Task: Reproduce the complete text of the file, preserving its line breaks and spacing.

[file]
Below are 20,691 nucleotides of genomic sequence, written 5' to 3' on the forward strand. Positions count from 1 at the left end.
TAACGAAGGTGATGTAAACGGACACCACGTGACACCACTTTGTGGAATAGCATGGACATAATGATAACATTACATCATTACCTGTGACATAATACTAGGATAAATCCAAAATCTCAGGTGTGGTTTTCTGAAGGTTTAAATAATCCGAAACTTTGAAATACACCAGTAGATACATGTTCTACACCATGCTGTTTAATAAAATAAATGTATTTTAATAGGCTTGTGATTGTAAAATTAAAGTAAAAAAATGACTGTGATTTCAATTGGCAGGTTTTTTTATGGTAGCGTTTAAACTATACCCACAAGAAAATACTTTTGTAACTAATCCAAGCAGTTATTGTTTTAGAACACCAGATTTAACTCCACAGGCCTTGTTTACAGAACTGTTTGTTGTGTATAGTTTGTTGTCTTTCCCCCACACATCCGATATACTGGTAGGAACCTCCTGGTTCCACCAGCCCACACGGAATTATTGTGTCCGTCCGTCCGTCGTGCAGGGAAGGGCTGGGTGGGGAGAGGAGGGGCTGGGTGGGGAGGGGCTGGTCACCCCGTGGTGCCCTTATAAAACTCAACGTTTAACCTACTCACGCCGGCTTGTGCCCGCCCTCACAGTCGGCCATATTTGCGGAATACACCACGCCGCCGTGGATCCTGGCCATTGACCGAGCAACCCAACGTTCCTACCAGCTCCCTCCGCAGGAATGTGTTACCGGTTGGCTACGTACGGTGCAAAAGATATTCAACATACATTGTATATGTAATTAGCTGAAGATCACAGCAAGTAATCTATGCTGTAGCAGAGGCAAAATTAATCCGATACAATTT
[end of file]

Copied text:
Below are 20,691 nucleotides of genomic sequence, written 5' to 3' on the forward strand. Positions count from 1 at the left end.
TAACGAAGGTGATGTAAACGGACACCACGTGACACCACTTTGTGGAATAGCATGGACATAATGATAACATTACATCATTACCTGTGACATAATACTAGGATAAATCCAAAATCTCAGGTGTGGTTTTCTGAAGGTTTAAATAATCCGAAACTTTGAAATACACCAGTAGATACATGTTCTACACCATGCTGTTTAATAAAATAAATGTATTTTAATAGGCTTGTGATTGTAAAATTAAAGTAAAAAAATGACTGTGATTTCAATTGGCAGGTTTTTTTATGGTAGCGTTTAAACTATACCCACAAGAAAATACTTTTGTAACTAATCCAAGCAGTTATTGTTTTAGAACACCAGATTTAACTCCACAGGCCTTGTTTACAGAACTGTTTGTTGTGTATAGTTTGTTGTCTTTCCCCCACACATCCGATATACTGGTAGGAACCTCCTGGTTCCACCAGCCCACACGGAATTATTGTGTCCGTCCGTCCGTCGTGCAGGGAAGGGCTGGGTGGGGAGAGGAGGGGCTGGGTGGGGAGGGGCTGGTCACCCCGTGGTGCCCTTATAAAACTCAACGTTTAACCTACTCACGCCGGCTTGTGCCCGCCCTCACAGTCGGCCATATTTGCGGAATACACCACGCCGCCGTGGATCCTGGCCATTGACCGAGCAACCCAACGTTCCTACCAGCTCCCTCCGCAGGAATGTGTTACCGGTTGGCTACGTACGGTGCAAAAGATATTCAACATACATTGTATATGTAATTAGCTGAAGATCACAGCAAGTAATCTATGCTGTAGCAGAGGCAAAATTAATCCGATACAATTT